Happy 2010 everyone. Let’s hope that this year’s a productive one, whatever we’re fishing for.
As I write, the snow is falling and we already have at least 4 inches piled up outside that has fallen today on the Nottinghamshire/Derbyshire border. This really has been an exceptional cold snap and while short cold spells can mean good fishing for some species, prolonged cold weather such as this tends to slow down pretty much everything that swims. With all of the snow falling into our rivers and lakes and the continued cold temperatures (with many parts of the UK struggling to break above 0 C, even in daytime!) the water temperature will be extremely low and lower than most species require to enable them to feed and digest what they eat. When we eventually do get a thaw, be prepared to head out and fish as you could be in for a red letter day. There will be some very hungry pike, chub, roach, grayling and perch out there just waiting for a warm spell to trigger a feeding frenzy. Location will be paramount to a good day’s sport, but get this right and these species will be crawling up your line to get to your bait box!
I ventured out into the cold for a couple of slow sessions just before new year. First I fished for grayling; I started out trotting but bites were not forthcoming. A switch to a crumb feeder did eventually bring me 5 or 6 bites, which resulted in two grayling landed – both around the pound mark – and a couple of fish lost on the way to the net. Matt who I was fishing with also managed a good grayling and a couple of trout, but got smashed by something very powerful – possibly a barbel or a huge trout – on a big lump of bread flake.
The following day I fished the Trent for pike, and with the snow melt going in the river was very coloured and rose by almost a foot while I was there! These were some of the worst conditions for river pike fishing, but I did manage one fish and had a few dropped runs which I’m pretty sure were chub, as I didn’t connect with them and my deadbaits came back in sucked rather than chewed!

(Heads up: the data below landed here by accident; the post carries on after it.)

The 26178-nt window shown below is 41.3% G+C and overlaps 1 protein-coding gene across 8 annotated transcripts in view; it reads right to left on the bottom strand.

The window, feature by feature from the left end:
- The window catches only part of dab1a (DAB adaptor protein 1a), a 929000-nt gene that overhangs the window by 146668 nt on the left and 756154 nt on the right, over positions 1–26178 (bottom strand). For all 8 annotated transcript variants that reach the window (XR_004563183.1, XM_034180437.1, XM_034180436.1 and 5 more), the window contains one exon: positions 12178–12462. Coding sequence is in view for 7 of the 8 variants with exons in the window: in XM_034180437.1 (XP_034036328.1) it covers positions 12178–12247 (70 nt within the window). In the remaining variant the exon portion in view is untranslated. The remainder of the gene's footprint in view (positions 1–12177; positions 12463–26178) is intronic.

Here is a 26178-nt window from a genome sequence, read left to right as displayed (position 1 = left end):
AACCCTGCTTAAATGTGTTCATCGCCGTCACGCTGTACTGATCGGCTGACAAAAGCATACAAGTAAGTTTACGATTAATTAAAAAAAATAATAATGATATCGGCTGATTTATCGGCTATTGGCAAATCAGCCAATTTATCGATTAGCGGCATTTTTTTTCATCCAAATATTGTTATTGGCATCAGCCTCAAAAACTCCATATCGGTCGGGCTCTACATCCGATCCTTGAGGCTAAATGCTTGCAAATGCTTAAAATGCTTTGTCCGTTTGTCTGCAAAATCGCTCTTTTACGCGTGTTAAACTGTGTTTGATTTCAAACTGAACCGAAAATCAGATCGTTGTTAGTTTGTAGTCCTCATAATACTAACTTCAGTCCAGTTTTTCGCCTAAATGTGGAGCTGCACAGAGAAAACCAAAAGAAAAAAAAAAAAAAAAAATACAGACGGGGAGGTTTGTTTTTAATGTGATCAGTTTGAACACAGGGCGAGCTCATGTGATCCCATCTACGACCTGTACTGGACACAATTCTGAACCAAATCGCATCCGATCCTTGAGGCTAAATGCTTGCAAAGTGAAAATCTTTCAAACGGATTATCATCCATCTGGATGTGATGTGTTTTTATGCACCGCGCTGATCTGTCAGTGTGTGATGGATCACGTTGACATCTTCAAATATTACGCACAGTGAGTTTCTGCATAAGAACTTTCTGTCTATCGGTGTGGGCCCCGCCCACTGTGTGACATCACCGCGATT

I also found the complete skeleton and remnants of fur of a large, canine-toothed mammal. I’ve brought the skull back to clean and identify but I’m 99% sure it’s either an otter or a mink. I’ve seen mink on the Trent before and whilst they’re tremendous creatures to watch, I’m uneasy about this alien (very agile, adept, versatile & efficient – both in the water and on land) predator rampaging in the wild in this country, so I’m hoping it’s not one. If it’s an otter on the other hand, I’ll be quite impressed; I’ve never seen a wild one in the UK and whilst I know they’re hardly an angler’s best friend, I for one am in favour of their re-introduction and I’d love to see one up close. They’re one of our natural freshwater predators and whilst we may not like them eating “our” fish, they belong in our waterways just as much as kingfishers, pike and perch do. If it wasn’t for human persecution, protecting trout and salmon stocks, they’d still be abundant in the wild anyway. I think the fact that they’ve been virtually extinct for a few generations, means that it’s now quite a shock when we witness a large dead fish killed by an otter because it’s not something we’re used to. I think this has caused a bit of a panic amongst some anglers and fishery owners but I seriously do not think that a rise in otter numbers will lead to any drastic decline in average or largest fish sizes nationwide. Izaac Walton didn’t seem to struggle and back then otters would have been a common sight in most of the country’s waterways! Being mainly a predator angler myself, I have explained on multiple occasions to other anglers the importance of the natural predator vs. prey balance, especially when condemning the short-sighted “anglers” who feel the need to kill/cull pike. Well, suprise surprise, although they’re furry rather than scaly, otters are also part of Britain’s natural predator/prey balance! I can think of one well known angler who has previously stressed the importance of predators, yet has also condemned the re-introduction of otters! Cormorants (another can o’ worms completely!) are a slightly different story because they now feed and breed much further inland than they naturally should, BUT it’s still our fault as humans, for we have removed all their food from the seas surrounding us, so they have a simple choice: Die on the British coast or adapt and find food elsewhere. It’s a natural survival instinct and much as I dislike the things (I’ve personally had cormorants completely wipe-out a lake more than once and have had to take extraordinary measures to prevent future gluttonous attacks), I can’t knock ’em for their ability to thrive in adversity!
I did brave the cold waters of the river Derwent on Boxing Day to enter the annual raft race, which was even more of a laugh than last year although I’m glad we only found out about the dead body after we’d finished! Here’s our monstrosity of a raft in action, I’m in the fetching red cowboy hat!